Here are what the editors at HealthDay consider to be the most important developments in Orthopedics for January 2018. This roundup includes the latest research news from journal articles, as well as the FDA approvals and regulatory changes that are the most likely to affect clinical practice.
Regulators Trying to Reduce Physician Burden Linked to EHR
MONDAY, Jan. 29, 2018 (HealthDay News) -- The Office of the National Coordinator for Health Information Technology (ONC) is trying to address some of the issues relating to physician electronic health record (EHR) burden, partly with the appointment of Don Rucker, M.D., who is skilled in informatics and board-certified in emergency and internal medicine, according to an article published in Medical Economics.
Health Care Spending Up, Mainly Due to Rising Prices
MONDAY, Jan. 29, 2018 (HealthDay News) -- Americans under age 65 years who were insured through their employer spent more than ever before on health care in 2016, with faster spending growth in 2016 than in recent years, according to the Health Care Cost Institute (HCCI)'s annual Health Care Cost and Utilization Report.
Odds of Post-Op Mortality Increase As Weekend Approaches
FRIDAY, Jan. 26, 2018 (HealthDay News) -- Following elective surgery, the odds of mortality rise in a graded manner as the day of the week of surgery approaches the weekend, according to research published in the February issue of Medical Care.
Much Hip Fx Variation in Nursing Homes Remains Unexplained
FRIDAY, Jan. 26, 2018 (HealthDay News) -- Much variation in the incidence of hip fractures in U.S. nursing home facilities remains unexplained, even after examining characteristics at the state and facility levels, according to a study published online Jan. 16 in the Journal of the American Geriatrics Society.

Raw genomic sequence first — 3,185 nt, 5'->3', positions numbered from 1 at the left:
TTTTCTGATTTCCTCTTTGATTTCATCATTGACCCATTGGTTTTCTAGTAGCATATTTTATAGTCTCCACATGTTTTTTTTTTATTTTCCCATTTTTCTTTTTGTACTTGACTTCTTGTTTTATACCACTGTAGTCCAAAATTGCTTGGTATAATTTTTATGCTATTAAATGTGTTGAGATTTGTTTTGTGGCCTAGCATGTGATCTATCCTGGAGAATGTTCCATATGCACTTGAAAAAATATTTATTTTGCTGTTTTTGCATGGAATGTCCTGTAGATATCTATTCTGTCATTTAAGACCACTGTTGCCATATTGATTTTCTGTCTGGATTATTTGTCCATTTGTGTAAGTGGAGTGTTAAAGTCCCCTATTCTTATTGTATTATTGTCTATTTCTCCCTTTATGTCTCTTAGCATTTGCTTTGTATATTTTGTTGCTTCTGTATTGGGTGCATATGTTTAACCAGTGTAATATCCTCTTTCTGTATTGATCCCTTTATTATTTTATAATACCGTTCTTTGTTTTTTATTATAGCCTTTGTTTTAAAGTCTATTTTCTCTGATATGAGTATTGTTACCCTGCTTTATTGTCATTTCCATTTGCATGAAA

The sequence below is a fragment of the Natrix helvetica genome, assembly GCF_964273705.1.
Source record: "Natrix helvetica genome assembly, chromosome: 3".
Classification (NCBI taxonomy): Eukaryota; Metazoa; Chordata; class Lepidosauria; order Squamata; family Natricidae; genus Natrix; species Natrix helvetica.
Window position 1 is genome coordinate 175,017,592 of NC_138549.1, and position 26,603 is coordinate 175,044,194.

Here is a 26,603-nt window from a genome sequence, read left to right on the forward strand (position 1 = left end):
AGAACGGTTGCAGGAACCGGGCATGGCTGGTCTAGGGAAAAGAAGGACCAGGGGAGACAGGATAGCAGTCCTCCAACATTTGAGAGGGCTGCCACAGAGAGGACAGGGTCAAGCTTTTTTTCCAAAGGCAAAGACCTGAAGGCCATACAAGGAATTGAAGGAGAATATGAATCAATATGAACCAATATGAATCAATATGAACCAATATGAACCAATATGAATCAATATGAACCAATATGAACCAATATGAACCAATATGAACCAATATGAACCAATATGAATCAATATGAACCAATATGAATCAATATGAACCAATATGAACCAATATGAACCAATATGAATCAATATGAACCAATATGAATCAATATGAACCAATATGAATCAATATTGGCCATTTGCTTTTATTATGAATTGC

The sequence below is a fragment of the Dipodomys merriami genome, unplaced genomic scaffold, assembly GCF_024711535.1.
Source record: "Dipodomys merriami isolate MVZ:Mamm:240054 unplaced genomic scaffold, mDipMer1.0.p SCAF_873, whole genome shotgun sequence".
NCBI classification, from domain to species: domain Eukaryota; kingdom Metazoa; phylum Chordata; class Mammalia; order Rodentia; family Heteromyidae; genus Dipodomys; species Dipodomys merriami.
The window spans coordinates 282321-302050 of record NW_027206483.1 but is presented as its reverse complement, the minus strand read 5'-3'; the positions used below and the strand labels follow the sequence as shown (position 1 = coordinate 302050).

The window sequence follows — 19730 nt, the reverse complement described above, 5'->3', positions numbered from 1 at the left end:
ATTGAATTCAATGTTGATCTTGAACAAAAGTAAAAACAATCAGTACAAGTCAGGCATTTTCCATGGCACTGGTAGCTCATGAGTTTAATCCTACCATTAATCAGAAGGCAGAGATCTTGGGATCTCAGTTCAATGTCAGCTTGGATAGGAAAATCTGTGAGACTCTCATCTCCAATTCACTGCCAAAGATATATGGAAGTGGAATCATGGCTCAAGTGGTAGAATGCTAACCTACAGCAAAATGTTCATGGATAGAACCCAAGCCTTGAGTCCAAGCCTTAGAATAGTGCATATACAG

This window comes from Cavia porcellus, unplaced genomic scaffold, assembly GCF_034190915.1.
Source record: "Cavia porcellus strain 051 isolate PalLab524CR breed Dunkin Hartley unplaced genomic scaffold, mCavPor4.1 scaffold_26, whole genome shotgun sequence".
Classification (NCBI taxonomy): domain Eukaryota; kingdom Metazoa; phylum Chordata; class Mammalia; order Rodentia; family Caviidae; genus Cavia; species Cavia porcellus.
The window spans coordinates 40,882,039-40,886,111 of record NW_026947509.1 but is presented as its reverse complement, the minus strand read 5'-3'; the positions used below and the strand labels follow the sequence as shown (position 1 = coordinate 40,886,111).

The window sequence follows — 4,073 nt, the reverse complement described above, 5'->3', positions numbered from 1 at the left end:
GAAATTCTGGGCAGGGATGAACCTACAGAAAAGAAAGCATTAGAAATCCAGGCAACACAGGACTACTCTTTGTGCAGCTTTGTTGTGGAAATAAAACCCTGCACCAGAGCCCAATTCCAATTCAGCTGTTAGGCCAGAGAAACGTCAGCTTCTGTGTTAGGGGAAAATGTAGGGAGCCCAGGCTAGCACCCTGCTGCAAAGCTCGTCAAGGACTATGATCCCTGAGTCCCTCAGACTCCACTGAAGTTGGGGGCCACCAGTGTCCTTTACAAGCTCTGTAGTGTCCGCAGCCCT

Pre-Op PT Education Speeds Functional Milestones Post TJA
THURSDAY, Jan. 25, 2018 (HealthDay News) -- A one-time preoperative physical therapy (PT) education session coupled with a web-based microsite (preopPTed) is associated with improved readiness to discharge from PT, but does not impact length of stay (LOS) for patients undergoing total knee arthroplasty (TKA) or total hip arthroplasty (THA), according to a study published in the January issue of Clinical Orthopaedics and Related Research.
Next-Generation Sequencing May Be Useful in Joint Infection
WEDNESDAY, Jan. 24, 2018 (HealthDay News) -- Next-generation sequencing may be useful for identifying causative organisms in culture-negative periprosthetic joint infection, according to a study published online Jan. 17 in The Journal of Bone & Joint Surgery.
Prescribing of Opioids Adds to Patient Satisfaction With Care
WEDNESDAY, Jan. 24, 2018 (HealthDay News) -- Patients with musculoskeletal conditions who are using prescribed opioids are more likely to be highly satisfied with their care, according to a study published in the January/February issue of the Annals of Family Medicine.
Diabetes Tied to Higher Rates of Serious Infection
TUESDAY, Jan. 23, 2018 (HealthDay News) -- Patients with diabetes, particularly type 1 diabetes mellitus (T1DM), are at increased risk of serious infection, according to a study published online Jan. 12 in Diabetes Care.
Out-of-Pocket Expenditures Down With ACA Implementation
TUESDAY, Jan. 23, 2018 (HealthDay News) -- Implementation of the Affordable Care Act (ACA) was associated with reduced out-of-pocket spending, although increases were noted in mean premium spending, according to a study published online Jan. 22 in JAMA Internal Medicine.
Walmart Launches Disposal Solution for Opioids, Rx Meds
MONDAY, Jan. 22, 2018 (HealthDay News) -- Walmart is launching a first-of-its-kind opioid disposal solution in all company pharmacies, which is available at no cost, according to a press release from the company.
Brochure Can Improve Opioid Disposal Rates After Surgery
FRIDAY, Jan. 19, 2018 (HealthDay News) -- Disseminating an educational brochure improves disposal of unused opioids after surgery, according to a study published online Jan. 10 in the Journal of the American College of Surgeons.
Longer Duration of Post-Op Opioid Use Associated With Misuse